“My dad is Jewish, and my mom is Filipino Catholic. Growing up, I felt pressured by my Jewish relatives to only focus on my Judaism and forget about the other parts of my identity. And I didn’t fit in with the Jewish kids in school, who went to temple regularly and spent their summers at Jewish sleepaway camps. I never became involved in Jewish activities because I didn’t think I could. I thought, ‘If my Jewish family members can’t accept my Jewish, Catholic and Filipino identities, how can I expect Jewish strangers to accept me?’
“Becoming active at Hillel for Utah taught me that I could become involved in Jewish life.
“At my first Hillel event, my childhood fears came back to me. What if these students know everything about being Jewish, and I know nothing? My extended Jewish family couldn’t even accept me, so how can a group of people I just met? But everyone made me feel comfortable and welcome, so I kept going back to Hillel. I’ve learned about Torah and Jewish culture. I’ve celebrated my first Shabbat and Purim. I’ve even participated in Good Deeds Day, an international day of volunteering, with my Hillel friends by collecting litter and weeding yards at a no-kill shelter in Utah.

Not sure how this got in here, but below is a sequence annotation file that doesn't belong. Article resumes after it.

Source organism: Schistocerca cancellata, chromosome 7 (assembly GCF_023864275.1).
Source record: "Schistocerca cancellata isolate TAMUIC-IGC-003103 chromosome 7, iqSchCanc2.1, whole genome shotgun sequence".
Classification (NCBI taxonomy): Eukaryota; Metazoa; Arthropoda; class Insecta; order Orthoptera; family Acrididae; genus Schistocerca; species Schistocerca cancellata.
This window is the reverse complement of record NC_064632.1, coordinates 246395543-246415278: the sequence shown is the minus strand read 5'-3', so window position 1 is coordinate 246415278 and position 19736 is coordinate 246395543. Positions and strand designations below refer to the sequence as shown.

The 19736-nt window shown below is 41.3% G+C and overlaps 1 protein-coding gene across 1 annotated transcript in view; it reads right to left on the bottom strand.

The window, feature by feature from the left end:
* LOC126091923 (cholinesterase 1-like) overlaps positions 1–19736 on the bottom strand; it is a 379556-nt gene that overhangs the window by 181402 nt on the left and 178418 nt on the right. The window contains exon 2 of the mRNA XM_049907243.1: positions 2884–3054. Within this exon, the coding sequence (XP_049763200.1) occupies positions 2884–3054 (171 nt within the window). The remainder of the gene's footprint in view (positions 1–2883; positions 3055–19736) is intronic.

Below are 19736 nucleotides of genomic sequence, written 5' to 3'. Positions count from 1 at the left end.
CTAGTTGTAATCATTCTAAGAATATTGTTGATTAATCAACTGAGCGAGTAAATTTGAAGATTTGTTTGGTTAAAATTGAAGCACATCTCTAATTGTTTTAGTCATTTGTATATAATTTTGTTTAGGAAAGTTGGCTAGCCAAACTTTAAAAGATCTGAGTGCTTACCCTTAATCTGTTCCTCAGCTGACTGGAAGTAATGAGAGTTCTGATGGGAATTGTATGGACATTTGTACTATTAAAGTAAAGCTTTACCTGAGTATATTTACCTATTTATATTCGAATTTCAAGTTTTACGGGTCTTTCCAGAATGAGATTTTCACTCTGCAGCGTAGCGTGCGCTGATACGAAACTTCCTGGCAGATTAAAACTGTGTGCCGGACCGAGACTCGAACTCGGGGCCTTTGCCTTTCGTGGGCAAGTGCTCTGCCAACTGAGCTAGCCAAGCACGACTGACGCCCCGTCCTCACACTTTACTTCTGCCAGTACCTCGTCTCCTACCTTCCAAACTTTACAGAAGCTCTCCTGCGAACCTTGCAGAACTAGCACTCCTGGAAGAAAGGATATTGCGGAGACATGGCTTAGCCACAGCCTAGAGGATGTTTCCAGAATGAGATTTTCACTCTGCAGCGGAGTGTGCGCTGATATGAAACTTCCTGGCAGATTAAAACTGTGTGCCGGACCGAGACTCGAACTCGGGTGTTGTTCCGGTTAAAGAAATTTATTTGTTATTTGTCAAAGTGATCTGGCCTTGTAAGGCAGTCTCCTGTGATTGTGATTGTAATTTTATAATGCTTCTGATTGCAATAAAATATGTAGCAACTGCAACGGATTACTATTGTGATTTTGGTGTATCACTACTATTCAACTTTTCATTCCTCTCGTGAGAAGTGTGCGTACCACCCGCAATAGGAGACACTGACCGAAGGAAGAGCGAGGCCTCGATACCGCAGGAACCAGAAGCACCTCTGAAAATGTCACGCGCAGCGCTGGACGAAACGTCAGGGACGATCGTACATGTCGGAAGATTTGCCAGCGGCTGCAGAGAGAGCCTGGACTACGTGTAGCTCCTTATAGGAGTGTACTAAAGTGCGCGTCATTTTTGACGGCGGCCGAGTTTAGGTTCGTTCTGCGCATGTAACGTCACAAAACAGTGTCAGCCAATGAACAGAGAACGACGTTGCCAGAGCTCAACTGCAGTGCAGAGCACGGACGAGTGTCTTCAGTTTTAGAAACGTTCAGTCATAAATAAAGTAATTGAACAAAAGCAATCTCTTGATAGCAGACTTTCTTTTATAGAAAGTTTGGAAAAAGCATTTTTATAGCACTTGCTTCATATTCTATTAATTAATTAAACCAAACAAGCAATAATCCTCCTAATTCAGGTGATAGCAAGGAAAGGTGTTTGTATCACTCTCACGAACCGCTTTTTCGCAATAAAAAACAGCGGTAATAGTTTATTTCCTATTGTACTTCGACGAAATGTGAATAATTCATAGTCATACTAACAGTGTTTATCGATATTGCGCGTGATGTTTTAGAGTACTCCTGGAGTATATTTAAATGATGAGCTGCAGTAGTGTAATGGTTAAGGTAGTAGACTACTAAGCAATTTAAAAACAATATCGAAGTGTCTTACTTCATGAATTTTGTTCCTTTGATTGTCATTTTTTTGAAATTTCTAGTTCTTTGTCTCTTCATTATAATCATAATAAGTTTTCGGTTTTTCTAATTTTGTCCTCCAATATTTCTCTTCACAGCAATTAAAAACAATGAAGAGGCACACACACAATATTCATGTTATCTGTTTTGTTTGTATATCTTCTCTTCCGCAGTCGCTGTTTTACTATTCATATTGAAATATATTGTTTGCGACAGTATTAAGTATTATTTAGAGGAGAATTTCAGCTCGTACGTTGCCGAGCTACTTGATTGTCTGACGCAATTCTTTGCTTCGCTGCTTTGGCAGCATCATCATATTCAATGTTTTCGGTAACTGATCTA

“Nowadays, I accept my identities and express them in an open and proud way. Hillel helped me do that. I’m going into my sophomore year of college, and I have no shame. I’m proud to be Jewish.”— Ella Abramson, University of Utah